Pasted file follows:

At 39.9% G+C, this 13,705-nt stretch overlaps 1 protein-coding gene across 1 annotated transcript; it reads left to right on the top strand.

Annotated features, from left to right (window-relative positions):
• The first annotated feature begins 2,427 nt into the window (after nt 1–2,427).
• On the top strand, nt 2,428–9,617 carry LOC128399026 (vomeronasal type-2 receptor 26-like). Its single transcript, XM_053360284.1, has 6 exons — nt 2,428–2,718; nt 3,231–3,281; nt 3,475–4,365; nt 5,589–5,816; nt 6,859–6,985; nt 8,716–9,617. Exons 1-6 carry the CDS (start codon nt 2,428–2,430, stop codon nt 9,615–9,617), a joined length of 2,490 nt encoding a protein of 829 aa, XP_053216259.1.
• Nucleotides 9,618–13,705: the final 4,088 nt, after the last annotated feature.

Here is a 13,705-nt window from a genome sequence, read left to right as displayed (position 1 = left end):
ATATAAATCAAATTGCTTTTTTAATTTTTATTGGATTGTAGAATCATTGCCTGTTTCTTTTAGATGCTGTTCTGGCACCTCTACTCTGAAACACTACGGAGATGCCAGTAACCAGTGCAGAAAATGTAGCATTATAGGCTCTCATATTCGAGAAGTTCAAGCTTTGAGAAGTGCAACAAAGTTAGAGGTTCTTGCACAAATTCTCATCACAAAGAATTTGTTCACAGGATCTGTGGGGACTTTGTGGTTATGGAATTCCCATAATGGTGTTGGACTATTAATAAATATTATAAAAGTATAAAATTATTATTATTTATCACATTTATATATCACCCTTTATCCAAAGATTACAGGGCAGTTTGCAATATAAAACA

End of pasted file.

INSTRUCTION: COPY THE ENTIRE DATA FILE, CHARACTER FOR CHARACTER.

At 39.9% G+C, this 13,705-nt stretch overlaps 1 protein-coding gene across 1 annotated transcript; it reads left to right on the top strand.

Annotated features, from left to right (window-relative positions):
• The first annotated feature begins 2,427 nt into the window (after nt 1–2,427).
• On the top strand, nt 2,428–9,617 carry LOC128399026 (vomeronasal type-2 receptor 26-like). Its single transcript, XM_053360284.1, has 6 exons — nt 2,428–2,718; nt 3,231–3,281; nt 3,475–4,365; nt 5,589–5,816; nt 6,859–6,985; nt 8,716–9,617. Exons 1-6 carry the CDS (start codon nt 2,428–2,430, stop codon nt 9,615–9,617), a joined length of 2,490 nt encoding a protein of 829 aa, XP_053216259.1.
• Nucleotides 9,618–13,705: the final 4,088 nt, after the last annotated feature.

Here is a 13,705-nt window from a genome sequence, read left to right as displayed (position 1 = left end):
ATATAAATCAAATTGCTTTTTTAATTTTTATTGGATTGTAGAATCATTGCCTGTTTCTTTTAGATGCTGTTCTGGCACCTCTACTCTGAAACACTACGGAGATGCCAGTAACCAGTGCAGAAAATGTAGCATTATAGGCTCTCATATTCGAGAAGTTCAAGCTTTGAGAAGTGCAACAAAGTTAGAGGTTCTTGCACAAATTCTCATCACAAAGAATTTGTTCACAGGATCTGTGGGGACTTTGTGGTTATGGAATTCCCATAATGGTGTTGGACTATTAATAAATATTATAAAAGTATAAAATTATTATTATTTATCACATTTATATATCACCCTTTATCCAAAGATTACAGGGCAGTTTGCAATATAAAACA